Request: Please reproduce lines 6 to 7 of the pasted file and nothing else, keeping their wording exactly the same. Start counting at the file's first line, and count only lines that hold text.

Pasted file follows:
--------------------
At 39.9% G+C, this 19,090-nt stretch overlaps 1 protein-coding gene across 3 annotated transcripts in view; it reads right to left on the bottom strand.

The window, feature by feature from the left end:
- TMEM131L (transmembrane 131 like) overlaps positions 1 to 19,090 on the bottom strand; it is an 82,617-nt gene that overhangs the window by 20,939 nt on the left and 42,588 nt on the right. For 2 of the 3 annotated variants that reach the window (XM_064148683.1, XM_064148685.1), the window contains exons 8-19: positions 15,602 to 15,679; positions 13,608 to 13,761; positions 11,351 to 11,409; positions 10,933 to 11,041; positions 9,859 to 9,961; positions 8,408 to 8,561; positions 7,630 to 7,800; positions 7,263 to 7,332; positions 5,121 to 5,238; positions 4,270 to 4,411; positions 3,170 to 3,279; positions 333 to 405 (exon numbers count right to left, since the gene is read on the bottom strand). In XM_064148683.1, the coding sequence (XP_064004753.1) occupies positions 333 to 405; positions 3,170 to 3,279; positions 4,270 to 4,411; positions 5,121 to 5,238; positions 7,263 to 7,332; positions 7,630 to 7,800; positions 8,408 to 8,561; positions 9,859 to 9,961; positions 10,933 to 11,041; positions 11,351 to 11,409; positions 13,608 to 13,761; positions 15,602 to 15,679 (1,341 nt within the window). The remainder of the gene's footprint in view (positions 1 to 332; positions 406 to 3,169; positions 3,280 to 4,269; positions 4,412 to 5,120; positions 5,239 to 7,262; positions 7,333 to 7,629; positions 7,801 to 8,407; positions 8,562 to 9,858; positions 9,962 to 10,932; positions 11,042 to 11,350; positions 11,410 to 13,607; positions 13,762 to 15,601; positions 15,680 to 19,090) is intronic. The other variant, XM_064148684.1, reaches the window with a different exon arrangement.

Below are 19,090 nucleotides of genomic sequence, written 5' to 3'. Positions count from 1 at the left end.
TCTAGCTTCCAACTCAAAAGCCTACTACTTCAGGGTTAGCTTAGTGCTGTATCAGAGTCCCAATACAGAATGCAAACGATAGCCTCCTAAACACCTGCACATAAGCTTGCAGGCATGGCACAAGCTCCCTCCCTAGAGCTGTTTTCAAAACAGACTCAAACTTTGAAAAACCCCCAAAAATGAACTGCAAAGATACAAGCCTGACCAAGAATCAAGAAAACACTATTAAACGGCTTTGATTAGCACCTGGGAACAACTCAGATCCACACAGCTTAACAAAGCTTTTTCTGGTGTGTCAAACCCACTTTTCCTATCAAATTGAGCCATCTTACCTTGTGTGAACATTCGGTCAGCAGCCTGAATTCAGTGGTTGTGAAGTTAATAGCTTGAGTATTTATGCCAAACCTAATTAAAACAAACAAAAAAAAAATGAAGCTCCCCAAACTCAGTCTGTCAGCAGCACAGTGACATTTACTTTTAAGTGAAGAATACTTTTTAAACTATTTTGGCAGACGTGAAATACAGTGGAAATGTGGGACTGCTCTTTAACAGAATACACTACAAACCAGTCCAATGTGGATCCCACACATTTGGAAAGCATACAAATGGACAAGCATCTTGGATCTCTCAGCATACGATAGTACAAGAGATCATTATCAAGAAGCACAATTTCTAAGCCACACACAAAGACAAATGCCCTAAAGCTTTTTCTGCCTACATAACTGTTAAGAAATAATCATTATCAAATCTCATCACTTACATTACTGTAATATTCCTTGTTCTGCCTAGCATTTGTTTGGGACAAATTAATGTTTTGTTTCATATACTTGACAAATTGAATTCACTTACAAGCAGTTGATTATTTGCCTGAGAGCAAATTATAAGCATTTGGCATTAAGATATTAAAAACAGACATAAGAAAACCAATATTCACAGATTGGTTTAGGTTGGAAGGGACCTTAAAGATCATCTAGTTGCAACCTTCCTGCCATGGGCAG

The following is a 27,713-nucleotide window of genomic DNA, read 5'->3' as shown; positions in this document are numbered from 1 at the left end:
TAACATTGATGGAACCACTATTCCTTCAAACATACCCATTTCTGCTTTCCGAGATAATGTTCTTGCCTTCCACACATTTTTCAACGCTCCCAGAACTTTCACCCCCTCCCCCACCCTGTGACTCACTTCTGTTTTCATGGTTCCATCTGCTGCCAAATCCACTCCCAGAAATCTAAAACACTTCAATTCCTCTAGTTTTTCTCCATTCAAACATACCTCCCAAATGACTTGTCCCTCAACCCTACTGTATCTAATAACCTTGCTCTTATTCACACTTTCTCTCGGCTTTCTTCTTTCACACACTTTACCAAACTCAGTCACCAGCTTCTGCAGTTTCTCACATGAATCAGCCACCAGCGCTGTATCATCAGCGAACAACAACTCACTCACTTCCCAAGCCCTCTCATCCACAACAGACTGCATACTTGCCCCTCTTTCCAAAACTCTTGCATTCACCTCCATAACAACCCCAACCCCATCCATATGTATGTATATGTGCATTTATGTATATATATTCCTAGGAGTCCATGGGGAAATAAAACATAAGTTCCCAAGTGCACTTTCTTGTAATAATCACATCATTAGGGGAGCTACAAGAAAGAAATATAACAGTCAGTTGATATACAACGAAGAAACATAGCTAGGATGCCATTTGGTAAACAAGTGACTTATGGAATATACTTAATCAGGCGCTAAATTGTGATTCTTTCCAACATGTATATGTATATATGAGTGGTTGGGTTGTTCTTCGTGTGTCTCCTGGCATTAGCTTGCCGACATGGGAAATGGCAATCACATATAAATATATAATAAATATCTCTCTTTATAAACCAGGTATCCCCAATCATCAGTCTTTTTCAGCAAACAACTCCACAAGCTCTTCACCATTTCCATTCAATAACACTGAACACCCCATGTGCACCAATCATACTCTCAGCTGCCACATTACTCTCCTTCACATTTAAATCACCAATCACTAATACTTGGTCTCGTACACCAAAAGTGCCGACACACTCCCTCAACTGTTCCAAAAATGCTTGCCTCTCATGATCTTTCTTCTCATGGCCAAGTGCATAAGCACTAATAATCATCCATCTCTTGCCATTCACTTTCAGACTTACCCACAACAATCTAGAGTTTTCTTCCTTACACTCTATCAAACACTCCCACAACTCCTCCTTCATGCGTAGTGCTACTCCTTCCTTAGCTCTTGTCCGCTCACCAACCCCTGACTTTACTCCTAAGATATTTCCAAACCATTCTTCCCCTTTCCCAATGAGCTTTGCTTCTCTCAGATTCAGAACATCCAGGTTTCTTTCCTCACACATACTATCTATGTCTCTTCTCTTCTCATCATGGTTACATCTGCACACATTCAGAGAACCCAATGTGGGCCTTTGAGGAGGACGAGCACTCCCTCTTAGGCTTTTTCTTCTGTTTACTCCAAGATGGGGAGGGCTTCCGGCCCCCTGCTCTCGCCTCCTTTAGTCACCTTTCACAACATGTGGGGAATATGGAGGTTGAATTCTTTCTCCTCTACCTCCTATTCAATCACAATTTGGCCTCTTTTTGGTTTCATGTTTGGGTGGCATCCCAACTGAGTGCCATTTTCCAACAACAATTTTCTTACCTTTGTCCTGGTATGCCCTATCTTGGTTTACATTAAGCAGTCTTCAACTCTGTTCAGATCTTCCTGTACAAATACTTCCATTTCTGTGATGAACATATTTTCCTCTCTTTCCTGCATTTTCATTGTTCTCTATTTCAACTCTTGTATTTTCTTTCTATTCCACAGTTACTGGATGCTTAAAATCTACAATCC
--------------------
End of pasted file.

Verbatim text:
The following is a 27,713-nucleotide window of genomic DNA, read 5'->3' as shown; positions in this document are numbered from 1 at the left end:
TAACATTGATGGAACCACTATTCCTTCAAACATACCCATTTCTGCTTTCCGAGATAATGTTCTTGCCTTCCACACATTTTTCAACGCTCCCAGAACTTTCACCCCCTCCCCCACCCTGTGACTCACTTCTGTTTTCATGGTTCCATCTGCTGCCAAATCCACTCCCAGAAATCTAAAACACTTCAATTCCTCTAGTTTTTCTCCATTCAAACATACCTCCCAAATGACTTGTCCCTCAACCCTACTGTATCTAATAACCTTGCTCTTATTCACACTTTCTCTCGGCTTTCTTCTTTCACACACTTTACCAAACTCAGTCACCAGCTTCTGCAGTTTCTCACATGAATCAGCCACCAGCGCTGTATCATCAGCGAACAACAACTCACTCACTTCCCAAGCCCTCTCATCCACAACAGACTGCATACTTGCCCCTCTTTCCAAAACTCTTGCATTCACCTCCATAACAACCCCAACCCCATCCATATGTATGTATATGTGCATTTATGTATATATATTCCTAGGAGTCCATGGGGAAATAAAACATAAGTTCCCAAGTGCACTTTCTTGTAATAATCACATCATTAGGGGAGCTACAAGAAAGAAATATAACAGTCAGTTGATATACAACGAAGAAACATAGCTAGGATGCCATTTGGTAAACAAGTGACTTATGGAATATACTTAATCAGGCGCTAAATTGTGATTCTTTCCAACATGTATATGTATATATGAGTGGTTGGGTTGTTCTTCGTGTGTCTCCTGGCATTAGCTTGCCGACATGGGAAATGGCAATCACATATAAATATATAATAAATATCTCTCTTTATAAACCAGGTATCCCCAATCATCAGTCTTTTTCAGCAAACAACTCCACAAGCTCTTCACCATTTCCATTCAATAACACTGAACACCCCATGTGCACCAATCATACTCTCAGCTGCCACATTACTCTCCTTCACATTTAAATCACCAATCACTAATACTTGGTCTCGTACACCAAAAGTGCCGACACACTCCCTCAACTGTTCCAAAAATGCTTGCCTCTCATGATCTTTCTTCTCATGGCCAAGTGCATAAGCACTAATAATCATCCATCTCTTGCCATTCACTTTCAGACTTACCCACAACAATCTAGAGTTTTCTTCCTTACACTCTATCAAACACTCCCACAACTCCTCCTTCATGCGTAGTGCTACTCCTTCCTTAGCTCTTGTCCGCTCACCAACCCCTGACTTTACTCCTAAGATATTTCCAAACCATTCTTCCCCTTTCCCAATGAGCTTTGCTTCTCTCAGATTCAGAACATCCAGGTTTCTTTCCTCACACATACTATCTATGTCTCTTCTCTTCTCATCATGGTTACATCTGCACACATTCAGAGAACCCAATGTGGGCCTTTGAGGAGGACGAGCACTCCCTCTTAGGCTTTTTCTTCTGTTTACTCCAAGATGGGGAGGGCTTCCGGCCCCCTGCTCTCGCCTCCTTTAGTCACCTTTCACAACATGTGGGGAATATGGAGGTTGAATTCTTTCTCCTCTACCTCCTATTCAATCACAATTTGGCCTCTTTTTGGTTTCATGTTTGGGTGGCATCCCAACTGAGTGCCATTTTCCAACAACAATTTTCTTACCTTTGTCCTGGTATGCCCTATCTTGGTTTACATTAAGCAGTCTTCAACTCTGTTCAGATCTTCCTGTACAAATACTTCCATTTCTGTGATGAACATATTTTCCTCTCTTTCCTGCATTTTCATTGTTCTCTATTTCAACTCTTGTATTTTCTTTCTATTCCACAGTTACTGGATGCTTAAAATCTACAATCC